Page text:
Anguilla is a participant in the Offshore Group of Insurance Supervisors (OGIS), a grouping of regulators representing domiciles engaged in the supervision of international insurance business. OGIS allows offshore jurisdictions to exchange information and share in the experiences of other members. The most recent training session, which was attended by 15 domiciles including Anguilla, Bermuda and the Cayman Islands, covered topics ‘to promote the development of fair, safe and stable insurance markets’ (visit news/139/report-of-ogis-training-session-in-the-bahamas/181 to read the report).

Formation process

While legal entities may be formed quickly with ACORN, the approval of a captive insurance licence requires a very different approach. Captive insurance licences require a hard copy submission of all required documents. The regulatory analysts will then carefullyreview all the documents to make sure the captive programme is well thought out, the business plan is complete, and the feasibility study contains both expected and adverse pro forma scenarios to ensure sufficient solvency.

The minimum amount of required capital for an Anguilla captive licence for most captives is $100,000, which is close to the Cayman Islands requirement of $120,000. However, Anguilla reserves the right to require additional capital where necessary.

Anguilla takes great pride in its background checks on captive owners, directors and officers. They search US and international databases to ensure that those individuals are upstanding citizens and capable of being involved with a highly regulated entity.

The time it takes for a captive licence to be approved is typically one to two months, but some of the more complicated captive programmes may take several months for approval. One of the strengths of Anguilla’s licensing process is that captive application meetings are held regularly to discuss the specific licence in question and the improvements that are needed in order for a licence to be granted.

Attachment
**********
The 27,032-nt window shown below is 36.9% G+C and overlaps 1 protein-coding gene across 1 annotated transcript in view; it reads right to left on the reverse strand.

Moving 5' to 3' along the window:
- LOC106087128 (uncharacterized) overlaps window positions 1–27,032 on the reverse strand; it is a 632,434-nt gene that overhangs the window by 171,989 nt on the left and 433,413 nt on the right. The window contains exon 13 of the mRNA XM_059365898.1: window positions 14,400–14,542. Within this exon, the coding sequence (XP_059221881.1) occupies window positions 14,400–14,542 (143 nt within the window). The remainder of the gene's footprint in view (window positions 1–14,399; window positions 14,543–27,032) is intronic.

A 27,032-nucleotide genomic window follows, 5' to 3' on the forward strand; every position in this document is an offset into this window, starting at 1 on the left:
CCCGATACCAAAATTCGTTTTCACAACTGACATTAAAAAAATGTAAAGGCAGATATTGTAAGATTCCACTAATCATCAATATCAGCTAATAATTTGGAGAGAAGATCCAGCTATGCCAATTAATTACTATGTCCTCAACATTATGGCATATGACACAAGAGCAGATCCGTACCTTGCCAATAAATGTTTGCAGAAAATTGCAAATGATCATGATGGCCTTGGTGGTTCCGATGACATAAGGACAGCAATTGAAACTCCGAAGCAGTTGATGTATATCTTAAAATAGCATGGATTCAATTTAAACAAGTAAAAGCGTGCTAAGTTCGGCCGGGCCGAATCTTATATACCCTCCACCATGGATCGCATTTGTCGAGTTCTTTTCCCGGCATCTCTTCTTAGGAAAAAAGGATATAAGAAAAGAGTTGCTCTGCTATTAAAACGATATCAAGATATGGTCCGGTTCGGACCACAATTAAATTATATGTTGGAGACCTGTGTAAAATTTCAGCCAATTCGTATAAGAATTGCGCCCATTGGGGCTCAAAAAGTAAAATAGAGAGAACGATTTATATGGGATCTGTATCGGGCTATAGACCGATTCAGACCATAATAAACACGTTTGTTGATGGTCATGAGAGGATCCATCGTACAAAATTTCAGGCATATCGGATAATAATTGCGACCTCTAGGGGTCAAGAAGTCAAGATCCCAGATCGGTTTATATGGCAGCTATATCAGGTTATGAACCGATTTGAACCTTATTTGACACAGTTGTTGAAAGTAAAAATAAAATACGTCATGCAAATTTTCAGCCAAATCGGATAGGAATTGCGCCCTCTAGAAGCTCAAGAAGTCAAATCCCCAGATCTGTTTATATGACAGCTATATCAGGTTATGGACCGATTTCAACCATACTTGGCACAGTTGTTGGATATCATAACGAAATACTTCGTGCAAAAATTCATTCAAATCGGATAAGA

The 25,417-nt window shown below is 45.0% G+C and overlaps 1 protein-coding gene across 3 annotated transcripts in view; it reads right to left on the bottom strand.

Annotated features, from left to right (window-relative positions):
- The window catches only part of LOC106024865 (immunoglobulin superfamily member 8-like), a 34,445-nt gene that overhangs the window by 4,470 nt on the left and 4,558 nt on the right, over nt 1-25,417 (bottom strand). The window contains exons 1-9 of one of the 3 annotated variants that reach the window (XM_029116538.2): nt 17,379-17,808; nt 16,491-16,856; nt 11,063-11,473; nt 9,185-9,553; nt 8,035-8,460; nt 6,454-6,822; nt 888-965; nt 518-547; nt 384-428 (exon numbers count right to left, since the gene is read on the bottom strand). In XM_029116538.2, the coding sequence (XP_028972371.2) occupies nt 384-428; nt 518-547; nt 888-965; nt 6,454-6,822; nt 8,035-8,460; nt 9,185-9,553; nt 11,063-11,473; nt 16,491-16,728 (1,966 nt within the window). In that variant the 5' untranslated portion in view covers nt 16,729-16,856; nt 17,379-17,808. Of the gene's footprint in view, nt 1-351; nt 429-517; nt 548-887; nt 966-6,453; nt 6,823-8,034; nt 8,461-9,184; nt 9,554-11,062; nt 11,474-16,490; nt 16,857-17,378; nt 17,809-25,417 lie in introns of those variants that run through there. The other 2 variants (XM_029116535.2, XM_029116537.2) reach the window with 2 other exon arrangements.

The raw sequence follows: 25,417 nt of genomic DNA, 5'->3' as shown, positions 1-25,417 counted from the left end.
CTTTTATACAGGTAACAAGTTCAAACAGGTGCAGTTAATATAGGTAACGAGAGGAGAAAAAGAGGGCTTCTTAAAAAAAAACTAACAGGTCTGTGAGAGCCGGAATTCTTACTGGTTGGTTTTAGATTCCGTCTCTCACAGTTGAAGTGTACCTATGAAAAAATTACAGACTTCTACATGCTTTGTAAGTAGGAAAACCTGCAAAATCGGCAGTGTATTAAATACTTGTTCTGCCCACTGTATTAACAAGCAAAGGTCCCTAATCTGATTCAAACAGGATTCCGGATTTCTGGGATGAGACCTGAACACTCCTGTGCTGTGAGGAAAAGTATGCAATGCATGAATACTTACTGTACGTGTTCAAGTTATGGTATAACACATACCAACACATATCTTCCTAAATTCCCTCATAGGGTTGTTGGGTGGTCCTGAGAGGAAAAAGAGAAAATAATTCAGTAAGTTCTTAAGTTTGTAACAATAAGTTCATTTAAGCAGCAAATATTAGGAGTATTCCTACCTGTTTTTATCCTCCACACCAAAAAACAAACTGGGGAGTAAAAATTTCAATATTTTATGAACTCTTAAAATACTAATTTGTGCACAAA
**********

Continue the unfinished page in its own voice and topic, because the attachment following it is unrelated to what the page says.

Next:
While Anguilla maintains strict standards, it also seeks to understand the needs of its market. Anguilla’s rules and rule applications are a balance between good regulation and rationality.

For example, while investment standards are rigorous, Anguilla has allowed for a select amount of real estate to be included in a captive insurance company’s portfolio on a discounted basis, rather than disallowing real estate completely, as do some other domiciles. This highlights Anguilla’s approach, which considers the overall purpose of a captive insurance company’s investments and takes into account the investment portfolio as a whole.

Anguilla also maintains high standards on dividends, investments and other matters that might affect solvency. Pre-approval is required for many captive actions through the submission of formal declarations by the captive insurance company directors, but responses are issued in a timely and fair manner, with an open invitation for discussion.

Another illustration of the commonsense approach is Anguilla’s less restrictive on-site meeting requirement. This is appreciated by owners of closely-held businesses, whose schedules are usually already full without additional travel obligations.

As the economy continues to become global, business owners should consider both US and offshore domiciles when looking to form a captive insurance company. The many benefits of a domicile such as Anguilla may make it the best fit for the business their captive is looking to insure.

Karl Huish is senior vice president at Artex. He can be contacted at:

James Tehero is branch operations manager at Artex. He can be contacted at:

Anguilla case study

An example of Anguilla’s strengths is evident in the case study of a captive formed to insure a medical group. The large medical group with a number of facilities, including surgical and other specialty centres, was looking for a solution to help manage risk outside the traditional market and decided to form a captive. In consultation with Artex—the Island’s largest captive manager with more than 100 captives under management—it was determined that a protected cell company would be the best structure for their captive needs. This would allow various physicians, who were owners of the insured businesses, to own the captive without having to co-mingle their assets and liabilities. And because Anguilla’s comprehensive Insurance Act of 2004 allowed for protected cell companies, Anguilla was selected as the medical group’s domicile of choice.

During the formation process in 2007, Anguilla worked overtime to perform the screening of the four owners, understand the businesses and their risks, and get the captive formed in a timely manner. Over the years, physicians have come and gone from the medical group, and Anguilla regulators have worked with Artex to dissolve and create cells as needed to accommodate these changes to the business risks and ownership of the captive. The process has been such a success that one of the physician owners, who has now expanded to other business enterprises, formed another Anguilla captive in 2011 to provide for those new risks.